But Thomas, one of the Twelve, sometimes called the Twin, isn’t with the disciples. When he returns to the room where they are staying, the disciples excitedly and repeatedly tell him that they have just seen the Master. But the more the disciples insist, the more Thomas resists.

“Unless I see the nail holes in his hands, put my finger in the nail holes, and stick my hand in his side, I won’t believe it.”2

Thomas is a practical man, deliberate in his discipleship. He’s the one among the Twelve who keeps his feet on the ground while the others get lifted away by fleeting, highflying emotions. He calculates the risks, counts the costs, and then, based on the facts, decides to invest his life in a certain cause.

Once he commits, his loyalty is as good as gold. He’s steady, as he demonstrated so ably when Jesus went to Judea to raise Lazarus from the dead. Even though some of the disciples had warned Jesus to stay put because the Jews were going all out to kill him, Thomas, thought it through and urged his peers,

“Come along. We might as well die with him.”3

Thomas is no-nonsense but he also likes things to make sense. Before he moves, he likes to measure every step. He has a methodical, matter-of-fact way of assessing situations and solving problems. When Jesus talked about eternal rooms in the Father’s house and the road that leads there, it was Thomas who asked the logical question that everyone else was thinking,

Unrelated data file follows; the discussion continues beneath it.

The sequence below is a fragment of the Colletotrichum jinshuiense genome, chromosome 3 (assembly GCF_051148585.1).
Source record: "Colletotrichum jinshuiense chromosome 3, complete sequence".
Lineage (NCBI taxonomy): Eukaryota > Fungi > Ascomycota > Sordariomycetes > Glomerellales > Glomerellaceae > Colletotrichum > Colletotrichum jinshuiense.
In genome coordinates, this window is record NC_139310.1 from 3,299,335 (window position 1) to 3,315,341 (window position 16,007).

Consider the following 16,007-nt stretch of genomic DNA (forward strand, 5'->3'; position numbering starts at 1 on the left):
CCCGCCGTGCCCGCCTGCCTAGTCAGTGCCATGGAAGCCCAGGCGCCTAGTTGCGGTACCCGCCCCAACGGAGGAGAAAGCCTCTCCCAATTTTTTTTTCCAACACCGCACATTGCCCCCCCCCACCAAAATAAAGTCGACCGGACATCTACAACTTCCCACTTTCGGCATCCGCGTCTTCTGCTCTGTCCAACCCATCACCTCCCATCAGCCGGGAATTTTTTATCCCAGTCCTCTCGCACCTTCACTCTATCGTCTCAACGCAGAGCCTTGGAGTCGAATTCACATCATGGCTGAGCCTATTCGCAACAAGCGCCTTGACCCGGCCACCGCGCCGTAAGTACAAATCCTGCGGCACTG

“Master, we have no idea where you’re going. How do you expect us to know the road?”

Jesus said, “I am the Road, also the Truth, also the Life. No one gets to the Father apart from me.”4

For Thomas, the pain of his Master’s death is greater than the promise of the resurrection. Right now it’s safer and easier for him to believe the worst than to dare to hope for the best. False hope is more painful than no hope. Without proof, Thomas chooses to hold onto his doubt. Right now he would rather cling to the pain than to risk reaching into the darkness for hope. Even the urging of his fellow disciples can’t change his mind.

His pain demands proof.

“Unless …”

Eight days later, Thomas’ conditional “unless” comes full circle. The disciples are again in the same room and this time Thomas is with them. Just as before, Jesus walks through locked doors. After calming them with his words of peace, Jesus turns his attention directly to Thomas. He gives no lecture. No upbraiding. He just reaches out his hands and offers an incarnational invitation to Thomas.